Jun.21 (GMM) Top FIA official Nikolas Tombazis thinks Red Bull’s rivals will soon prove that the current ‘ground effect’ regulations are not a failure.
At present, although the intention of the rules was for close wheel-to-wheel racing up and down the grid, Max Verstappen and Red Bull are clearly and utterly dominating.
But Tombazis, a well-known former F1 designer at Ferrari who is now the FIA’s ‘single seater director’, thinks it’s wrong to conclude that the rules have failed.
“Putting Red Bull aside, everyone else is close,” he told the Italian newspaper Corriere della Sera. “And I think it’s only a matter of time before performance convergence is achieved.”
Some believe Red Bull’s closest rivals, including Aston Martin, Mercedes and Ferrari, will have edged much closer to the energy drink-owned team once wind tunnel restrictions and the 2021 budget cap breach penalties kick in.
“Maybe it will be achieved in the next few months, maybe it will be early next year,” said Tombazis. “But almost everyone is going towards the Red Bull technical concept – even Mercedes and Ferrari.
“We hope to see very close world championships again, maybe like it was in 2021. But we cannot create them artificially,” he insisted.
Indeed, he thinks making knee-jerk rule changes to close the gap between Red Bull and the others would be wrong.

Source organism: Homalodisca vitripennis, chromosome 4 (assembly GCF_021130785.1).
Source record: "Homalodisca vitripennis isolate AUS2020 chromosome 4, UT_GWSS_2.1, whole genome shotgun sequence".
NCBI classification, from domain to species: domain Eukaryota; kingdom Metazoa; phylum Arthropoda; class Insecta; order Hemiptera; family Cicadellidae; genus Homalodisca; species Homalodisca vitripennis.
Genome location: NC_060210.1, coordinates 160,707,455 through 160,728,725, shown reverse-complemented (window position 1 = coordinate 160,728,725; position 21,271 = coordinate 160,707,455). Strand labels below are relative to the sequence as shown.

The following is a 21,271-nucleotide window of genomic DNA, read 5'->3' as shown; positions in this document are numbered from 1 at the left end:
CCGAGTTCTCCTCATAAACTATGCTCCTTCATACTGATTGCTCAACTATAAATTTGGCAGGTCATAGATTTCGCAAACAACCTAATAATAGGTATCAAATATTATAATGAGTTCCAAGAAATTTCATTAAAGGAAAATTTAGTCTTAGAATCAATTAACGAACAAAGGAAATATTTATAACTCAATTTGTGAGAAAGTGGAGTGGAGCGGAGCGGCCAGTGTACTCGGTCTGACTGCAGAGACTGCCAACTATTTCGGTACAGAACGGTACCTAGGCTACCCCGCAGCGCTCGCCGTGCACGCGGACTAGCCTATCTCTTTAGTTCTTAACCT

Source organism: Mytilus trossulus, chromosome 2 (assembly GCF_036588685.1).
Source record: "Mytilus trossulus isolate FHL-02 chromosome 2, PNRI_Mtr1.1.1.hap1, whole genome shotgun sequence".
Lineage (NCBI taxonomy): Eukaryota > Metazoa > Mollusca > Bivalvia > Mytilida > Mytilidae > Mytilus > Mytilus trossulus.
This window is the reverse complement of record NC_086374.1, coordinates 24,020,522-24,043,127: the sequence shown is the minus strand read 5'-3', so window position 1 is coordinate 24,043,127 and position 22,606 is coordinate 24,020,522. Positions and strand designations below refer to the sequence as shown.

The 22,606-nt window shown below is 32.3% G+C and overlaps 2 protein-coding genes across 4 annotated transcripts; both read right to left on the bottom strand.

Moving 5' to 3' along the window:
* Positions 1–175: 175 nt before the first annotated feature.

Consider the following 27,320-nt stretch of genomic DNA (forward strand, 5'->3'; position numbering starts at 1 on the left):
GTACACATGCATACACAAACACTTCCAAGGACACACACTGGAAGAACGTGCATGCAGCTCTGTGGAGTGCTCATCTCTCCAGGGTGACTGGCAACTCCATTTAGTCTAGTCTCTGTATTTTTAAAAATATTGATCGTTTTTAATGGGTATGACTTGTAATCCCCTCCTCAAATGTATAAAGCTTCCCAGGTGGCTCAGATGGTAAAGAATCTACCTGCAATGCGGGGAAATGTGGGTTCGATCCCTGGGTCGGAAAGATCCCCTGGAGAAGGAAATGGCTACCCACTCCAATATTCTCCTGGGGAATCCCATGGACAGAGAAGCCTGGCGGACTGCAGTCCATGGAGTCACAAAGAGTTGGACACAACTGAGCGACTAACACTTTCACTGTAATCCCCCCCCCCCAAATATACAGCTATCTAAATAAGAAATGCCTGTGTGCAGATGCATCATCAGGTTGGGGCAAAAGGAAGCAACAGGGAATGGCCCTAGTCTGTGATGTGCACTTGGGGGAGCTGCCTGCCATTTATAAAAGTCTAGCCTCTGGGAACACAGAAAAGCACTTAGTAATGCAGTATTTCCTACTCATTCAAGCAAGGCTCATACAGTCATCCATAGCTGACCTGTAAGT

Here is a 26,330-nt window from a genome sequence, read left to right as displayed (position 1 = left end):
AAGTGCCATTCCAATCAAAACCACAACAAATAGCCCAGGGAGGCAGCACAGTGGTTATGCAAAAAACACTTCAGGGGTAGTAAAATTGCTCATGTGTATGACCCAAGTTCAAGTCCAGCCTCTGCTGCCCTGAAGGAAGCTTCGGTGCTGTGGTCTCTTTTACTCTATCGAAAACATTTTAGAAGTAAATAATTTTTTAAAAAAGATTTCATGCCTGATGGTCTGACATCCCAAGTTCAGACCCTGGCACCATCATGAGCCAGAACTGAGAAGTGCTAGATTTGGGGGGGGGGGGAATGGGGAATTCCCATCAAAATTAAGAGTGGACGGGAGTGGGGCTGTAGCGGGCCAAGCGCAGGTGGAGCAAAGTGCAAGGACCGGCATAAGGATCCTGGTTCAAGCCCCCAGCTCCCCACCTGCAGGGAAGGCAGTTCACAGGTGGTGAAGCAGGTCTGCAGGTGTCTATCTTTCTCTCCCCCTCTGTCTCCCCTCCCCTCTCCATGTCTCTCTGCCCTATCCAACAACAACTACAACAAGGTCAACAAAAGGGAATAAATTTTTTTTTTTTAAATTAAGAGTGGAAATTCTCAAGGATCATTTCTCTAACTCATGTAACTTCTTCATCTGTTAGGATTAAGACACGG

“We cannot fight against the ability of some to do a better job than others. It must be admitted that there are those who have done better with these rules,” Tombazis added.
And although the regulations are still new, the sport is already now hoping for a better and more competitive situation for the next new set of rules in 2026.
“The new F1 will be defined in June 2024,” Tombazis revealed. “There will be a significant reduction in aerodynamic drag.
“The current F1 cars have an invisible parachute behind them on the straight and we want to remove it for environmental consistency,” he said.
“By reducing air resistance, the cars may have some moving parts. And this will help on the straights.”
However, he warned that DRS will almost certainly have to still play a role in F1.
“In an ideal world it is conceivable to remove DRS, but in the short term it will not happen because otherwise overtaking would be very difficult,” said the Greek engineer.
“We are no longer in the 80s, when simulations were not so advanced and the differences between one car and the next were great. With the current level of technology, of science, removing the DRS would be a risk for the sport.”